Polio | Action Medical Research

children from polio

children from polio

More than sixty years ago polio was one of the most feared diseases in the developed world, killing hundreds of children in the UK each year and leaving thousands paralysed.

In the early 1950s, 8,000 people were paralysed by polio each year in the UK. Tragically, five to 10 per cent lost their lives after their breathing muscles became immobilized.

Children have always been at the heart of what we do. Our founder Duncan Guthrie's daughter, Janet, contracted polio as a child and Action played a crucial role in the development of the first UK polio vaccines.

World Polio Day on 24 October is in honour of the birthday of Dr Jonas Salk, who led the team that developed the first polio vaccine.

The history of polio

Find out more about polio and how Action has been helping to protect children from polio since 1962

Memories of polio

John Prestwich caught polio when he was just 17 and was in hospital for 16 years, the first seven in an iron lung.

Christine Beet kindly shares her memories of polio.

Polio in pictures

Take a look at these historic pictures from our polio appeal back in 1959

Today in the UK, there are hundreds of thousands of sick and disabled children who need help. Which is why we find and fund the best research to help these children.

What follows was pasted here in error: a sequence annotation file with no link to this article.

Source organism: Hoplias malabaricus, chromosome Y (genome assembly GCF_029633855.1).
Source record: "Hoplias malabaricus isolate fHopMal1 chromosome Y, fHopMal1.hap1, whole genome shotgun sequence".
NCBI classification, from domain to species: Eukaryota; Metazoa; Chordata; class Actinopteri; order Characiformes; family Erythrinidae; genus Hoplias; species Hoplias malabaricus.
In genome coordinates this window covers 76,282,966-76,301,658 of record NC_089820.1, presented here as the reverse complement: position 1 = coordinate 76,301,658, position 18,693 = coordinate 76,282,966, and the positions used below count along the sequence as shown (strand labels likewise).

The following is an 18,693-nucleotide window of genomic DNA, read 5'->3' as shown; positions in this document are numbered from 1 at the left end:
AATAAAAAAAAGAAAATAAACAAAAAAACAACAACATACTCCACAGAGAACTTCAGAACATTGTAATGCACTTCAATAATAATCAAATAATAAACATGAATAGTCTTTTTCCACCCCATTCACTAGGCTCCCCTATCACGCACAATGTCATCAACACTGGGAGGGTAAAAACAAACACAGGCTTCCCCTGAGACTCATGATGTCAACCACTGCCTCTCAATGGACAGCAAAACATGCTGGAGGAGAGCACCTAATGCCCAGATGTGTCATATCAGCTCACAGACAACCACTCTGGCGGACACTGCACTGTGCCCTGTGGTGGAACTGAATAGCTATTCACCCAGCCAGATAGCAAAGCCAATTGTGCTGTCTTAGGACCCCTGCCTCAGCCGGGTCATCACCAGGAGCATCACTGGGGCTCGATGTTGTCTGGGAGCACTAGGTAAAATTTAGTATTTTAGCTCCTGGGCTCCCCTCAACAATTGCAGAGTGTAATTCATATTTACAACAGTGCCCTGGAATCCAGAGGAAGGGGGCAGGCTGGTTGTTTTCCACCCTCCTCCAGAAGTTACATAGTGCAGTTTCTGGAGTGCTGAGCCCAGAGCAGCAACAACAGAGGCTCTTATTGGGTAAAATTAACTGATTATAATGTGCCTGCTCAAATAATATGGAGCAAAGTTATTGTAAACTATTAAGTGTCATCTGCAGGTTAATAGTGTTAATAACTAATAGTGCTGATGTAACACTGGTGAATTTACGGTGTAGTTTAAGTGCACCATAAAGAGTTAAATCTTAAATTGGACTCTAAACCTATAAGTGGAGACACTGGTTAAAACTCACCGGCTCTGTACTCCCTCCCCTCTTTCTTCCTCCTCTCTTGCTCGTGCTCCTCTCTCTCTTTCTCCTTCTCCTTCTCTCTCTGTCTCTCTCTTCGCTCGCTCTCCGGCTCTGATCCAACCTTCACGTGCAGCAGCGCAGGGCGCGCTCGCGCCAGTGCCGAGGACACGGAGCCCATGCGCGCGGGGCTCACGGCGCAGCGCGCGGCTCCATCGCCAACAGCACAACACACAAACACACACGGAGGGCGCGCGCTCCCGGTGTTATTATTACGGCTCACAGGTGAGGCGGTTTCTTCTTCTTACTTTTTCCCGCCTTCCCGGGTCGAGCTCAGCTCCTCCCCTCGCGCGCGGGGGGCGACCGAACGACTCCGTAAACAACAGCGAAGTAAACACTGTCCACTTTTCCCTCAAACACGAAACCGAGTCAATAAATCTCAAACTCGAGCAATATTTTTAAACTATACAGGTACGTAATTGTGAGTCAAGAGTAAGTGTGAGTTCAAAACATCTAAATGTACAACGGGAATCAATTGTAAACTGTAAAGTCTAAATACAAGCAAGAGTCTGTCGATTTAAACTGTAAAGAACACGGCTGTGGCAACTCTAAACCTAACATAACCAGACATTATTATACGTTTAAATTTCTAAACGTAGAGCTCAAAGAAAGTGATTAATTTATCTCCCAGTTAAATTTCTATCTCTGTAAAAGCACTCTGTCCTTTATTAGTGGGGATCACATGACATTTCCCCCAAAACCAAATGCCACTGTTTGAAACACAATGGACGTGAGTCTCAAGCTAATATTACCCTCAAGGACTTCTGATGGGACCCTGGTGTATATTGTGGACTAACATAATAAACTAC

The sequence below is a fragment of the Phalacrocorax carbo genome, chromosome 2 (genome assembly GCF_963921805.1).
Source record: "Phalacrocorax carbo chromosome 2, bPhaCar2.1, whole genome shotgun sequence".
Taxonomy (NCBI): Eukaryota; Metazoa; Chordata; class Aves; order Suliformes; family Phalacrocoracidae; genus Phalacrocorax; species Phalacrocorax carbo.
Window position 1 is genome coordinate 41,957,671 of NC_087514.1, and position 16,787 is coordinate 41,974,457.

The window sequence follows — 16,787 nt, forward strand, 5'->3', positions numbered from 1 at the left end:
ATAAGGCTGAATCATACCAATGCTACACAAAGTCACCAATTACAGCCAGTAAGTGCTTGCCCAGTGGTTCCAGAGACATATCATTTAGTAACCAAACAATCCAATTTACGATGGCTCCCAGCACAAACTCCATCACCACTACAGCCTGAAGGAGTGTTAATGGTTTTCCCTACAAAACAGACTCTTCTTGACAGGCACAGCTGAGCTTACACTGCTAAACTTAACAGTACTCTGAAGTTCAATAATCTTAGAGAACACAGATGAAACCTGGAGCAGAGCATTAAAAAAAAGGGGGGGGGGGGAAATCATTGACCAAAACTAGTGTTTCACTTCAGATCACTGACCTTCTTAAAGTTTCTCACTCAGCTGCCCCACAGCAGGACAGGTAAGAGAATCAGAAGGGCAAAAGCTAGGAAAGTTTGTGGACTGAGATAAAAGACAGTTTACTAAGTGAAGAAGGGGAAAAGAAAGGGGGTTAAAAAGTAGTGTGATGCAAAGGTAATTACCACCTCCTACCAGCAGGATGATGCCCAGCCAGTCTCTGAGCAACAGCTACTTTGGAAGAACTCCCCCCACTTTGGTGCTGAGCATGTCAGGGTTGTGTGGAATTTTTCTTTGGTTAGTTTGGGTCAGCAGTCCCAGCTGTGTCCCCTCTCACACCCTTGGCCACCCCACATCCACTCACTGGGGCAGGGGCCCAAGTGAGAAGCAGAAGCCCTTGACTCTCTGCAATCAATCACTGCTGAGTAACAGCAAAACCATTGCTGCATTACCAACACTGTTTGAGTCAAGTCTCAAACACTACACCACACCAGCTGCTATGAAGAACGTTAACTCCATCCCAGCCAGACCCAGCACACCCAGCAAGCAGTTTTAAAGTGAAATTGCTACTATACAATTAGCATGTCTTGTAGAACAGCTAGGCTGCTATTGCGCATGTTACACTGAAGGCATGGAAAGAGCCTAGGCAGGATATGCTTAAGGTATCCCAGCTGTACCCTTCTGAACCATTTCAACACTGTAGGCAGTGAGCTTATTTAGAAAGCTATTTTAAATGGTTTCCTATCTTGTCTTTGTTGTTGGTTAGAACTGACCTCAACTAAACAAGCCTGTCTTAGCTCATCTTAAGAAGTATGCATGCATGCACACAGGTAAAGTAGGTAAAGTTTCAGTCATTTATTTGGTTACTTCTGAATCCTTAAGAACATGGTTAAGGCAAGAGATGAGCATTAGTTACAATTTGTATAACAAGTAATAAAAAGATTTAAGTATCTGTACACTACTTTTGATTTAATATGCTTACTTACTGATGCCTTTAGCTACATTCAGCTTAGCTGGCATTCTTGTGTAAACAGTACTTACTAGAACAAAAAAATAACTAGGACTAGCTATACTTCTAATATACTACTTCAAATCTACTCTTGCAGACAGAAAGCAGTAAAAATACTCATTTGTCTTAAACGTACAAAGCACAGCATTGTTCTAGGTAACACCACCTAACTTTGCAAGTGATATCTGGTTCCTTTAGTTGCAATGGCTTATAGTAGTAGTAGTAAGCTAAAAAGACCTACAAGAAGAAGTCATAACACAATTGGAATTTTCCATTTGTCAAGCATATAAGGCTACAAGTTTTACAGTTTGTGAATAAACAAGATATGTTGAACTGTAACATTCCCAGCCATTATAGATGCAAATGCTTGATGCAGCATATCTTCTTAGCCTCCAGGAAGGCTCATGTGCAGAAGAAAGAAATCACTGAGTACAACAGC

Surprisingly medical research to help children is poorly funded in the UK. Action has a critical job to do in helping fill this gap to protect children. The prospects for finding new cures and treatments are almost within our grasp. We have vital research ready to go – we simply can’t fund it all.

With your help we’re determined to change this and make a real difference for children.

Please donate today

Our current research

We’re currently funding research to help sick and vulnerable babies, help children with disabling conditions and target rare diseases.

Our successes

We’ve played a significant role in many medical breakthroughs for over 60 years, not just polio.

Real stories

Meet some of the families who are living with conditions we’re helping to better understand.

Help us spread the word